The Department of Defense is reviewing the findings on JPAC but "will consider immediate, additional steps to improve our activities in this area, to include making any determinations as to whether or not additional resources, manpower and the like will be required," Navy Cmdr. Amy Derrick-Frost, a Pentagon spokeswoman, wrote in an email.

State Department spokesman Alec Gerlach said in an email that Kerry worked with Arizona Republican Sen. John McCain, a former prisoner of war in Vietnam, to establish a "process that has delivered answers to many families who went decades without them." He said Kerry made 14 trips to the Pacific region as secretary of State and a senator and helped spur the declassification of more than 1 million pages of documents to try to pinpoint where missing service members might be.

"Secretary Kerry and Secretary Hagel will have a close working relationship on these issues. For families who have never gotten answers about missing service members from World War II, Korea, Vietnam and other Cold War conflicts, there's no substitute for closure, and through persistent diplomatic efforts, we have secured cooperation in numerous nations to help bring them the answers they deserve, and we'll continue those efforts," Gerlach wrote.

Casey said constituents routinely ask for help finding their relatives' remains. The missing include World War II GIs who disappeared in Burma, India, China and the South Pacific and at least 576 Pennsylvanians unaccounted for in the Korean War. Pennsylvania ranks third in the number of troops in the Vietnam War.

Tom Engkilterra, 60, of Toms River, N.J., welcomes Casey's emphasis on missing service members but thinks Congress can do more to help the State Department and Pentagon.

An organizer for the Virginia-based National League of POW/MIA Families, he said lawmakers need to resolve budget problems that idle JPAC crews overseas. He wants Congress to permanently fund JPAC so that it's not dogged by sequestration cuts and possible furloughs of civilian employees.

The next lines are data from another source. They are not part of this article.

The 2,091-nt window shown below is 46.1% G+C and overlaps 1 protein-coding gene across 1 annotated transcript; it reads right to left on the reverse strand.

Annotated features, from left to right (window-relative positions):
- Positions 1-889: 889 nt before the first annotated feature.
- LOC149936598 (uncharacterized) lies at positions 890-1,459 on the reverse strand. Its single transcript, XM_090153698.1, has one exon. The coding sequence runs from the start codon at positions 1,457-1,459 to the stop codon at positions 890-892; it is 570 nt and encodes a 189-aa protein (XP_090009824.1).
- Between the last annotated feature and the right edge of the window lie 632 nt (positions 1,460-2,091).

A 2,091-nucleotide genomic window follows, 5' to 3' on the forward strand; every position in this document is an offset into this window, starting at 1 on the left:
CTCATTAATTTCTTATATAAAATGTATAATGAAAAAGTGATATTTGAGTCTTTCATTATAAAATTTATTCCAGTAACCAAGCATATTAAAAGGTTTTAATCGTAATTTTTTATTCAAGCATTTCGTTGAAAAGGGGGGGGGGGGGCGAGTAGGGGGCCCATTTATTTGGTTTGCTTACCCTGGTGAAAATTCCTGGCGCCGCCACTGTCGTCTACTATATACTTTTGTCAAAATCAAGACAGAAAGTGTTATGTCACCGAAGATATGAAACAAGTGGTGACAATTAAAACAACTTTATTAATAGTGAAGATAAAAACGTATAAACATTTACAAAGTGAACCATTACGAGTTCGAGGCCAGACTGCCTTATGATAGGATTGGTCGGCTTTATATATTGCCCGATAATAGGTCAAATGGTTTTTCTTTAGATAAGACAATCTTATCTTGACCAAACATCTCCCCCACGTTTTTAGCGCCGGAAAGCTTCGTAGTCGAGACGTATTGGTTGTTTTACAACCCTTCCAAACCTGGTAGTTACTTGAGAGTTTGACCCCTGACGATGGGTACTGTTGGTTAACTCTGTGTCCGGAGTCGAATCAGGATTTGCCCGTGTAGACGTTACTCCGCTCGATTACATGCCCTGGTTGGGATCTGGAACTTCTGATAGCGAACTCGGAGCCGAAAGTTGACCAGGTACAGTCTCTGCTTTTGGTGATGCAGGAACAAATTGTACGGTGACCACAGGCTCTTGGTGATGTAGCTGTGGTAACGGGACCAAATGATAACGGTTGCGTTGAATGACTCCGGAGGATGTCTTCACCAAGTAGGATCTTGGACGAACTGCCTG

Engkilterra frets about the congressional fixation on numbers that's pushing JPAC to find 200 remains annually. He said many relatives of the more than 2,100 service members lost across Southeast Asia during the Vietnam War worry that JPAC will abandon searches in Cambodia, Laos and Vietnam because there are so few unidentified personnel there compared to an estimated 73,000 missing World War II personnel the Pentagon says served between 1941 and 1945 across the globe.

"You have rapid industrialization in Vietnam. They're starting to excavate or encroach upon the potential burial sites of missing Americans," Engkilterra said. "The acidic soil in Vietnam threatens to destroy the DNA so that even if we recover remains, they cannot be properly identified. And the most pressing problem is that an entire generation of Vietnamese people who witnessed the war and might know where our missing Americans are buried are dying off.

"... I understand that Congress is interested in numbers, and every missing military member from every war is equally important to us, but we have to remain focused on where we're most likely to recover our missing," he said. "And many families say that's Vietnam and other parts of Southeast Asia."